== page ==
'Patton' Review: "Sir, Yes Sir"
After years of meaning to do so I finally got to watch Patton. I’m not sure if I was as convinced of its greatness as many seemed to be, but it’s well-worth checking out. The three hour epic deals with General George S. Patton, known for his curt manner of speaking towards his soldiers and expressing absolutely no sympathy for his enemies. He was also a man willing to die fighting for his country, absolutely fearless against death or his enemies. The movie follows him from his career in North Africa to the end of World War 2.
In some ways, that is the problem of the movie. It attempts to cover a lot of ground and it can make the story seem slightly unfocused, especially at the beginning when we seem to go from one battle to another. It becomes clearer that the film is meant to be a character study of Patton, with the plot concerned with the Allied forces taking down the Axis in the broadest sense. George S. Patton just happens to be our eyes through the conflict, and the catalyst for many victories.
George C. Scott’s performance as Patton is outstanding nailing every aspect of the complex general. Even though Patton comes across as a loud, harsh and brutal man, Scott’s performance also nails his nuances and softer side. Given the many parodies and references to the character that have existed throughout the years, it would’ve been easy to do a one-note performance, but Scott avoids that completely. It gives a complex portrait of a complex man.
On the technical front, the movie looks fantastic. Franklin J. Schaffner’s direction is non-intrusive, using the 2.20:1 aspect ratio gorgeously. There are many beautiful shots and even though the overall movie might feel a bit too polished despite being set in World War 2, but there are moments that still feel very real, with the lens fogging up a bit in winter scenes.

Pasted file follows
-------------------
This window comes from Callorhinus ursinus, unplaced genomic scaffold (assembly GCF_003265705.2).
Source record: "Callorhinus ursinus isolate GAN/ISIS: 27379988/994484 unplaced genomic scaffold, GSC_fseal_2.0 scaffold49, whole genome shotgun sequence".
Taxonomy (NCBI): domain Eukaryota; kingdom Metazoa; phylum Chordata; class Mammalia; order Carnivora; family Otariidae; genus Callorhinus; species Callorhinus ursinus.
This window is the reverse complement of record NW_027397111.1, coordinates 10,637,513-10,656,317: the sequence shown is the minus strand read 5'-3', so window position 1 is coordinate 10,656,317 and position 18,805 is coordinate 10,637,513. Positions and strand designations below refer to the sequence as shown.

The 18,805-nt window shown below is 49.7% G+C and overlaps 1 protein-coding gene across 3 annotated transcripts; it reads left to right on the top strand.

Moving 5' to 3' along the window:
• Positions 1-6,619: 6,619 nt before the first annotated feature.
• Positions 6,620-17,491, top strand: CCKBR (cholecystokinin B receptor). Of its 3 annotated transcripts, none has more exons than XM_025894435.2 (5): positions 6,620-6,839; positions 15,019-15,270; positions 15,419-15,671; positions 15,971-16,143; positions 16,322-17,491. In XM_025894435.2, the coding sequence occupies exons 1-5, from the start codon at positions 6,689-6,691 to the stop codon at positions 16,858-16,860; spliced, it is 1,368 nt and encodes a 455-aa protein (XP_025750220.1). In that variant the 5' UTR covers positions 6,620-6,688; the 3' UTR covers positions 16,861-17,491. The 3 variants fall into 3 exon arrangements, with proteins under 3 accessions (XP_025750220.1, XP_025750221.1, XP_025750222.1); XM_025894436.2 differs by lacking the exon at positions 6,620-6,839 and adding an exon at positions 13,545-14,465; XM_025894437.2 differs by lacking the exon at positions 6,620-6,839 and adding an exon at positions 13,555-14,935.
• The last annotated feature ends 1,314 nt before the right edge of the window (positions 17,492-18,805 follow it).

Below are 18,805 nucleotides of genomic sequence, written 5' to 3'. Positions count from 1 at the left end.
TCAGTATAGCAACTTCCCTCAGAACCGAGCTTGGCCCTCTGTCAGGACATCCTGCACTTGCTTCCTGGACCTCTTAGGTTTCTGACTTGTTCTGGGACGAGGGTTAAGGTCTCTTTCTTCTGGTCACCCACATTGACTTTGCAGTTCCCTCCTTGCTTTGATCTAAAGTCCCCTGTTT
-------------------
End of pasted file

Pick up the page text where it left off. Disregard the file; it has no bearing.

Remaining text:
Perhaps the biggest achievement of the film is that even at a lengthy three hours, the film's pace doesn't suffer. It does start off slightly slow, but quickly we’re taken away by how fascinating Patton is as a character. The movie does a great job of allowing the viewer to wonder if it’s honoring or criticizing Patton. The lack of real bloodshed or of any enemy perspective, and even softening of Patton’s penchant for using bad language seems to be a choice of trying to make the movie palatable for wider audiences without getting an R-rating, instead of making a patriotic statement. Perhaps there was an opportunity to make a more complex film, one where Patton’s patriotism and tough nature contrasted against the brutal realities of the war, as it seems like he’s unable to put himself in anyone else’s shoes. But that kind of experience probably would’ve been too much of a bash against Patton, this movie as it is, attempts to paint him sympathetically but it doesn’t try to hide his flaws.
Patton is a good film and worth checking out at least once. It didn’t move me as much as I would have hoped for, but my interest was never lost in its three hours. Scott’s performance is truly something to behold. If you’re interested in World War 2, or have the slightest bit of love for war films, this is a must see.